Friday, July 4, 2008

GMD progress - same content, new wrapping!

A high-level Polish official said on Sunday, June 29, his nation might in a matter of days sign a deal with the United States on hosting 10 U.S. missile interceptors. A few days later it seemed that the breakthrough was achieved. According to Reuters, a senior US State Department official stated on Wednesday, July 2, that the United States and Poland have reached a deal. To be more specific: a tentative deal! Again? In February both sides already announced that they clinched a deal “in principle”. Now the deal is tentative? How will the next deal be titled? Preliminary? Provisional?

Witold Waszczykowski, Poland's chief negotiator, told Reuters that "[t]he last round of negotiations with the Americans has been finalized." However, I am highly skeptical that we can take the “last” literally. The pact was so far only agreed on the working level and still requires final approval from Warsaw. The Polish government announced that it would need time to assess the proposal and that it would not be rushed into a decision.

It seems that I am not the only one who is cautious about the “deal”: Polish Defense Minister Bogdan Klich revealed that no consensus has been reached. Deutsche Welle quoted him:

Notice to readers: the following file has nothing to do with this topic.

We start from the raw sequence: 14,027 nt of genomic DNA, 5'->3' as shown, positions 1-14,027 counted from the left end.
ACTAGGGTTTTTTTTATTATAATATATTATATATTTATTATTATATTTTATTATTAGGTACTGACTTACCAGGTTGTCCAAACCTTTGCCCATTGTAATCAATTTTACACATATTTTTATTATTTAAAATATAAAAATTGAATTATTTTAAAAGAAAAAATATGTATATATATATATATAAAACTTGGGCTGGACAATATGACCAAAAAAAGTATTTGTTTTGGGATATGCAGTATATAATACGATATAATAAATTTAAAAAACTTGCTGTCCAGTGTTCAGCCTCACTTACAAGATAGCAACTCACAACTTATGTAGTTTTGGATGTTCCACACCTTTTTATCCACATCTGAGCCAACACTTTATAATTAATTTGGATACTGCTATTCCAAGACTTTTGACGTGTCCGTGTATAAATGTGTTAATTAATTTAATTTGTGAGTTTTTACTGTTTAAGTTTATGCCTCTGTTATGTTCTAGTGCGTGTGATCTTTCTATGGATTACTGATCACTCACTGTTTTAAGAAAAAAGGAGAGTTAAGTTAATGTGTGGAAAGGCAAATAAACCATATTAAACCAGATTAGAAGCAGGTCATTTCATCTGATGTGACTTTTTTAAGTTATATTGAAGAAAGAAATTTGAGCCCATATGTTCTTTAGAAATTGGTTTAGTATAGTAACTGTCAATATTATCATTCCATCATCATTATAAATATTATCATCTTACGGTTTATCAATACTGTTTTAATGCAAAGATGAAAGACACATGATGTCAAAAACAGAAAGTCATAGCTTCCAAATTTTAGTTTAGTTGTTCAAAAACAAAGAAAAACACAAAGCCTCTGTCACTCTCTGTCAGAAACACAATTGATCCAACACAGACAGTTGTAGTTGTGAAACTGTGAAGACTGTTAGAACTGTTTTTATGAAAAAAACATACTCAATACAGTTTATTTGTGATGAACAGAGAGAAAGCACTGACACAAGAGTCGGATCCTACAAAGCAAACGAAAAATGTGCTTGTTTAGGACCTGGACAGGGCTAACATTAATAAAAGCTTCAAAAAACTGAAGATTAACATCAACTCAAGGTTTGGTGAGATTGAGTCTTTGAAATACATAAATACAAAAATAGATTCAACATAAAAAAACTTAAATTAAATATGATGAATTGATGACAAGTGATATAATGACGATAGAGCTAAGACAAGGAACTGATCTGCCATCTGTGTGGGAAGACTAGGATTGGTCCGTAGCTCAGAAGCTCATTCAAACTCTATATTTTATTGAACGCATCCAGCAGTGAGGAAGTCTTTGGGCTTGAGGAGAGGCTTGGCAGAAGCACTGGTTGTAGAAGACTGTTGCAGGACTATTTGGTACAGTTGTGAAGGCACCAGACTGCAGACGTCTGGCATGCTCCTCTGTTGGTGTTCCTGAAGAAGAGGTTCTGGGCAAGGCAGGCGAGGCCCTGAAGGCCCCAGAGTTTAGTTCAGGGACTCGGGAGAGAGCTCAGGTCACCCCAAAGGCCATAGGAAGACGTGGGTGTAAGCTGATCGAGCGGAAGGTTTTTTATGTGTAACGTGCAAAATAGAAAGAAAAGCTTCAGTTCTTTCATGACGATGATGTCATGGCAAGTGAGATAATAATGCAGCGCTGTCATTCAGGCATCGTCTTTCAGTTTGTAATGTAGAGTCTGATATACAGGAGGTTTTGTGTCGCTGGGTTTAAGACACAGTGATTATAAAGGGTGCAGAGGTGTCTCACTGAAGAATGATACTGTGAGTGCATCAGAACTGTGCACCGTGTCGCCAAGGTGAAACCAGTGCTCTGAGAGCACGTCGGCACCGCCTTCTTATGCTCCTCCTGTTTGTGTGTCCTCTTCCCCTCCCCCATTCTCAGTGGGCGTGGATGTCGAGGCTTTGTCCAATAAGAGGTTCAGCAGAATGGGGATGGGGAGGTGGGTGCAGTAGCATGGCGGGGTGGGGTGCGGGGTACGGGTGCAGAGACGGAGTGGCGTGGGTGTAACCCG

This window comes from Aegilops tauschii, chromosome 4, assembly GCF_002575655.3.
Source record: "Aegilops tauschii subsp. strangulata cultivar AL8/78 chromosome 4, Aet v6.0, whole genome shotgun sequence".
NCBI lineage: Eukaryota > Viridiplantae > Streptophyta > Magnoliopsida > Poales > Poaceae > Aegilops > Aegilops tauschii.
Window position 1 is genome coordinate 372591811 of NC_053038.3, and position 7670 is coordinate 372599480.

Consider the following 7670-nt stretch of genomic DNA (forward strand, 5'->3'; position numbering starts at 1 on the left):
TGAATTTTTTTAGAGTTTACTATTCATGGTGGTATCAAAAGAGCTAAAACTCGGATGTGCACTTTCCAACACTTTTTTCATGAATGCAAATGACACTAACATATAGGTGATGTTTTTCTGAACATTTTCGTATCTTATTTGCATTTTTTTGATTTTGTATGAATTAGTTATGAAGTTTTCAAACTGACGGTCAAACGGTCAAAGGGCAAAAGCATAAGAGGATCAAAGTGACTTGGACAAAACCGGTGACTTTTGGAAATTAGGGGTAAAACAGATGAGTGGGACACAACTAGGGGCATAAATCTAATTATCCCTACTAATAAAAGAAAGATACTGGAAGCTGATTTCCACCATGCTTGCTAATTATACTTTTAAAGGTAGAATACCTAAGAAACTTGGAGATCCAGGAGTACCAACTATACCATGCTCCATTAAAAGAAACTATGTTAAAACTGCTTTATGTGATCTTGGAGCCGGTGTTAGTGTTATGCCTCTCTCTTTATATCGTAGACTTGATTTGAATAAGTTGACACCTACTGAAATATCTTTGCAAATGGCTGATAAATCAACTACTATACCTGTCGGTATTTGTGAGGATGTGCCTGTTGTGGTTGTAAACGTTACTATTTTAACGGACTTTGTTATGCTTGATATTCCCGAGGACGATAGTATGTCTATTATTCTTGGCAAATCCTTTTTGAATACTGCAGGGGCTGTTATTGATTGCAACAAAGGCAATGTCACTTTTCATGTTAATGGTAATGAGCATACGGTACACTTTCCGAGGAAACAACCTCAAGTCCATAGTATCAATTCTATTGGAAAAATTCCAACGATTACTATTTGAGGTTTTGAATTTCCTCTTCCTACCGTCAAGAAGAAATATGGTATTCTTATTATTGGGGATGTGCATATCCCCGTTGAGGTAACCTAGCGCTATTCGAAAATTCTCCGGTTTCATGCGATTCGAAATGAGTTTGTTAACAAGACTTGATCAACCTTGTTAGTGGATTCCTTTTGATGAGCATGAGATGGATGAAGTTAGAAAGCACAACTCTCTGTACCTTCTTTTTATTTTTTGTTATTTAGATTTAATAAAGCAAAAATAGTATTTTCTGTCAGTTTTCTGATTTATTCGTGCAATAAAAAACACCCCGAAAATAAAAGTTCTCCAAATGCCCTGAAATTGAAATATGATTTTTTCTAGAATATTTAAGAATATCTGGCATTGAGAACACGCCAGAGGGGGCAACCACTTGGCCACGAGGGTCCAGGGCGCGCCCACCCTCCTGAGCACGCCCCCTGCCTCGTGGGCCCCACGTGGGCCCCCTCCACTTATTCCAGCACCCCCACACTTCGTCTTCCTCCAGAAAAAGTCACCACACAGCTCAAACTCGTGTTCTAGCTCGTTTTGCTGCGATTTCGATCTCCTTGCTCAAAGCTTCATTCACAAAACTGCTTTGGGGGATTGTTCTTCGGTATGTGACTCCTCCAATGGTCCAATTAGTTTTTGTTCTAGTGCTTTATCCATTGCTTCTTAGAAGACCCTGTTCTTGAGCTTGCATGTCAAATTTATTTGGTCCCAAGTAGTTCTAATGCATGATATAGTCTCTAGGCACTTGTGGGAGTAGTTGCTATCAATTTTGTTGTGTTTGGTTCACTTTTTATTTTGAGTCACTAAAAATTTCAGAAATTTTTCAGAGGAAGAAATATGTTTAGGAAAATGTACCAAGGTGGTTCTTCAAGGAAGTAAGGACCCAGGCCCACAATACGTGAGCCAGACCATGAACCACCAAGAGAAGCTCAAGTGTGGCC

"The negotiations have not ended - another round of talks was concluded - for the time being we are not at the finish line. […] We completed an important, a significant, round of talks two days ago but the finish line of talks is still ahead of us.”
This sounds similar to what Foreign Minister Radek Sikorski said in February:
"We are not at the end of the road as regards negotiations. We are in the middle of the road."
General Stanislaw Koziej, advisor to Bogdan Klich, added to the confusion. He said that the negotiations are in gridlock. This was on June 30, only one day after the high-level Polish official mentioned in the beginning stated his expectation that the agreement is almost home and dry.

Skeptics and contradictory statements are not limited to the Polish side, they can also be found within the U.S. administration: Daniel Fried, the Assistant Secretary of State for European and Eurasian Affairs and a former ambassador to Poland, refused to confirm that an agreement had been reached.

So what is this tohubohu about? In the recent days the Lithuania was named as an alternative to host the base. Polish officials rightfully perceive this to be a hollow threat designed simply to put pressure on Warsaw to bring the negotiations to a conclusion. Therefore one can interpret the “progress” in the U.S.-Polish discussion as a means for Poland to reaffirm its position as the exclusive negotiation partner, keeping the negotiations alive but not giving in. This increases the chances that Poland will in the end be able to sell its consent to host the interceptors for a high price.

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